What’s Most Helpful to Hear During a Migraine Attack?

What’s Most Helpful to Hear During a Migraine Attack?

We have all heard less than helpful comments from coworkers, friends and family while in the throes of a migraine attack. Though typically well-intentioned, these comments are often simply based in ignorance. The general public knows relatively little about migraine and is, therefore, at times unclear about how to best provide the support that we need. However, no single statement of support would apply to all of us. We each respond differently to feedback. To that end, the purpose of this article is to generate comments that might help to hear when dealing with a migraine attack or when living with chronic migraine. In the comment section below, we want to hear what works for you. Let’s offer some guidance to our support systems about what would help us most.

What not to say

Migraine.com has a couple of great articles on things NOT to say to someone living with chronic migraine or when experiencing an acute migraine attack. Things like, “It’s just a headache,” or, “It can’t be THAT bad,” or, “It’s probably because of all the stress in your life,” or, “You don’t LOOK sick.” These things, while perhaps well-meaning, can be easily misinterpreted as belittling, dismissive, accusatory, and lacking compassion.

What to say

It is validating when those around us treat our condition as the serious, complex neurological disease that it is. For those who work with, or are friends with, migraineurs, try to keep in mind that we are walking experts on condition. Here are some ideas for things to say:

Co-workers and friends

When posed by coworkers and friends, the following questions demonstrate a genuine interest in the condition of migraine and in the person who has migraine. Gathering the answers to these questions can help build a foundation of trust, compassion and empathy for the person navigating the disease:

  • “I’d like to learn more about migraine. Will you help me understand what’s the most challenging thing about living with the disease?”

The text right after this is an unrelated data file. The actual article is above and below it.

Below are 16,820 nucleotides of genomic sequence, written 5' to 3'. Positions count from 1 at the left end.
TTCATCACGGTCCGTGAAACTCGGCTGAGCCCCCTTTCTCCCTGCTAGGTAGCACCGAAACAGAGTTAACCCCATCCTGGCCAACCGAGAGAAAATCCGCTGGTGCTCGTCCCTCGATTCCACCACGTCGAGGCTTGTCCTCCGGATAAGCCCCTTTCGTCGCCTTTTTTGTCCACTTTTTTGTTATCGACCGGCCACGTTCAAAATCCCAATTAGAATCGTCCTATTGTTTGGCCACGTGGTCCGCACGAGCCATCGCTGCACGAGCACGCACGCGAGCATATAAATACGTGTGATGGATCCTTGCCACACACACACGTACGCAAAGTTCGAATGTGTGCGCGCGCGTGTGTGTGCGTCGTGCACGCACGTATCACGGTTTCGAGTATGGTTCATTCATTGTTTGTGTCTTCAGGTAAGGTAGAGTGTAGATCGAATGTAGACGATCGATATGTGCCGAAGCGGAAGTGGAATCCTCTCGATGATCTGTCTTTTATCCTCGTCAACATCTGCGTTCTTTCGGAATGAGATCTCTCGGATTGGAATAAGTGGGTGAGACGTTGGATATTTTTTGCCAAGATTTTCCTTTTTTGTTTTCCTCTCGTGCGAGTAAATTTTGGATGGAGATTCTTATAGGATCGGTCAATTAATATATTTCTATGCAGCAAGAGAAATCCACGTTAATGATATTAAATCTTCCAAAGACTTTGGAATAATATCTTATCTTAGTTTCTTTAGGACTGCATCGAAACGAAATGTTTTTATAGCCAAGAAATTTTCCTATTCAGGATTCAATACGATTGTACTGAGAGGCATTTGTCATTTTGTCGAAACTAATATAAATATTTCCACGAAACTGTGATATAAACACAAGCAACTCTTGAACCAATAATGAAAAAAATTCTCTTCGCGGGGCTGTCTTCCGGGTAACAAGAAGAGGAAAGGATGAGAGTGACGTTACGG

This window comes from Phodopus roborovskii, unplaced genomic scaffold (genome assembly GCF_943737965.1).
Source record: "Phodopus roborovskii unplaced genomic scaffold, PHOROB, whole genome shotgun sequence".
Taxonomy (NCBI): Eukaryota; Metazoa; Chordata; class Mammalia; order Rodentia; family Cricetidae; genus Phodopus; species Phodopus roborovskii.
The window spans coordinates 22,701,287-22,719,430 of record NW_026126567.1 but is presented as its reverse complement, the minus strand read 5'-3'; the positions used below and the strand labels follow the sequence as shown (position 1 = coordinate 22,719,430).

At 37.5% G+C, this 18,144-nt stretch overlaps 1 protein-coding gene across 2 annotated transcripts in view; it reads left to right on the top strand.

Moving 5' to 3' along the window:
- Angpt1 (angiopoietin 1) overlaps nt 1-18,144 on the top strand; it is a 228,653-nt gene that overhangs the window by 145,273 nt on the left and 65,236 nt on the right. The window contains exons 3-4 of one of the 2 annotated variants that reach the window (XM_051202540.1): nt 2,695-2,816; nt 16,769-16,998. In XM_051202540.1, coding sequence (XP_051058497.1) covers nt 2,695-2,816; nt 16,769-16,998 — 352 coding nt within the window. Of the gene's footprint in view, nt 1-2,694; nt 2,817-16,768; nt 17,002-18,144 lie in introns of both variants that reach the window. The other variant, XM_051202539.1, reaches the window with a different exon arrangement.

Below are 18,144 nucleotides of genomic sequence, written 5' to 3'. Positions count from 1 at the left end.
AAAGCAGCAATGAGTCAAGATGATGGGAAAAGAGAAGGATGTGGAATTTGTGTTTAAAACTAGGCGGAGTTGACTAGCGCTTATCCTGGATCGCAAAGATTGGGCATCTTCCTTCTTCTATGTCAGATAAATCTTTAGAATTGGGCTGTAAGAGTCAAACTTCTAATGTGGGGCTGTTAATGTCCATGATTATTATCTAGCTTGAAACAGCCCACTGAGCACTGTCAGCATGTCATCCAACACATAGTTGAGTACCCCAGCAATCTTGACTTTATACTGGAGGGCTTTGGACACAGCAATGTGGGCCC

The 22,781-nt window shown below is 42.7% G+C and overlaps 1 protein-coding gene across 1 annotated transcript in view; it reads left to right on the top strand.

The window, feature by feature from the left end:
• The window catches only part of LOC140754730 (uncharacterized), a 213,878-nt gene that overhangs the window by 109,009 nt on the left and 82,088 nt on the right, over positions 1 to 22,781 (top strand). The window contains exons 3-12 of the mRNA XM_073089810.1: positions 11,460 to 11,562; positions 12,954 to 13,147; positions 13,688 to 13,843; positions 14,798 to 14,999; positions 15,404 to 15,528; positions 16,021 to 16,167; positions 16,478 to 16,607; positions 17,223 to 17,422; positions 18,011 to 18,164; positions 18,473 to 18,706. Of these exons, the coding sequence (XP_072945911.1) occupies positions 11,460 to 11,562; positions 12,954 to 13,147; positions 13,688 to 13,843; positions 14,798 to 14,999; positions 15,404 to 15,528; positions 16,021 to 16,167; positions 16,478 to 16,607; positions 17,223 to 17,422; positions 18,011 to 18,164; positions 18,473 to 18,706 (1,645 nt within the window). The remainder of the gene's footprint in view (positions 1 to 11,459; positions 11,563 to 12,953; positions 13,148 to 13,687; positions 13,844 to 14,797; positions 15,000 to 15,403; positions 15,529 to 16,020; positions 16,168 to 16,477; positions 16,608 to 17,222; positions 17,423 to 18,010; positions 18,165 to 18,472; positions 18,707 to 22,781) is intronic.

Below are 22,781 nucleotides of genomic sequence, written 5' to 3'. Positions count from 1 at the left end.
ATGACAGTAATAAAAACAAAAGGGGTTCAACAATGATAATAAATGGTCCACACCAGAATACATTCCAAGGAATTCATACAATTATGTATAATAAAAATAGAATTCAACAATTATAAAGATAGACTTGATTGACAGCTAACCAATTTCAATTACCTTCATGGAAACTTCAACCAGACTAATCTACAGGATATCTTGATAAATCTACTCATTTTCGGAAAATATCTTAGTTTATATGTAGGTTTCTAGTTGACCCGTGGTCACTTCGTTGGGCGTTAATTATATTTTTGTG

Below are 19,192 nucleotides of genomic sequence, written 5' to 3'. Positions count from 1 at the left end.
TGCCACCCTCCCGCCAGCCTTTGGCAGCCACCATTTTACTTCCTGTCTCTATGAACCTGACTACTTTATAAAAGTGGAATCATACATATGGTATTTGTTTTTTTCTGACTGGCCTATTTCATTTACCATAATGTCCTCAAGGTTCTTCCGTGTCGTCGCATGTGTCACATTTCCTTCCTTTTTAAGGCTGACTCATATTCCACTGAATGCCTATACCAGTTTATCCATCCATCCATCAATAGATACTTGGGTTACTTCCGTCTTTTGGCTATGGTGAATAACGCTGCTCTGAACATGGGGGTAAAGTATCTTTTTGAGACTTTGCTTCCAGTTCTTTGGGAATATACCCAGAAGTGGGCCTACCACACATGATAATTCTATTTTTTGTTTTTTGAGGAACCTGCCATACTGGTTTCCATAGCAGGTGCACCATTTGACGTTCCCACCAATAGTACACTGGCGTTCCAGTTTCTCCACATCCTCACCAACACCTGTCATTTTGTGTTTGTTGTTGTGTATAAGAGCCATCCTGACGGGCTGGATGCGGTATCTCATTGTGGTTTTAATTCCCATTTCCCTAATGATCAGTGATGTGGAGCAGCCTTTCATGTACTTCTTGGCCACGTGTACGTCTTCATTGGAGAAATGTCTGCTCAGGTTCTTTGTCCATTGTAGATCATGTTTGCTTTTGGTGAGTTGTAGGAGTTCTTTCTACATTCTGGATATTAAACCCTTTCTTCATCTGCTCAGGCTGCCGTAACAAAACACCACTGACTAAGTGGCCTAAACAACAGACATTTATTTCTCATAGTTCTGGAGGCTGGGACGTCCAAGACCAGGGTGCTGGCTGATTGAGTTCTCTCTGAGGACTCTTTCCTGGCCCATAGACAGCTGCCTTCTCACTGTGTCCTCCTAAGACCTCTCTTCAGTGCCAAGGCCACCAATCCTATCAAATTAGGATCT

• “Tell me about your triggers.”
  • “How can I help you when you have a migraine attack?”
  • “Are you actively having a migraine?” If the answer is yes, perhaps offer to help with logistics. You might offer a ride home from work, or to the emergency room, if needed. Perhaps making a phone call to a family member to explain the situation. You also might offer to be on standby in the future, ready with ginger ale or as an escort to a dark room.

Family members and loved ones

For those living with or interacting frequently with migraineurs, there are different questions and statements that can be most helpful to hear. It is often just helpful to be reminded that we are accepted and loved and to have others acknowledge how tough the condition can be and to encourage us along the way:

  • “I understand that you can’t attend every gathering. I am just so happy to see you when you are you feeling well enough to come.”
  • “Is there anything I can bring you to make you more comfortable?”
  • “A five day long intractable migraine? I can’t imagine what you are up against. I love you and am here for you.”
  • “I’m here if you want to just let it out and cry. I know this is hard. What would be most helpful for me to do?”

Checking in

And, if you know someone living with chronic migraine who you haven’t heard from in a while, send them a message to check in:

  • Is everything okay?
  • How can I help?
  • Can I walk your dog?
  • May I do a grocery run for your family or make you a meal?

Please share your ideas for what kind of comments you’d like to hear from coworkers, friends and family when you are managing a migraine or living with the disease. Let’s throw our loved ones a lifeline and offer some ideas about what statements would feel good to hear.

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This article represents the opinions, thoughts, and experiences of the author; none of this content has been paid for by any advertiser. The Migraine.com team does not recommend or endorse any products or treatments discussed herein. Learn more about how we maintain editorial integrity here.

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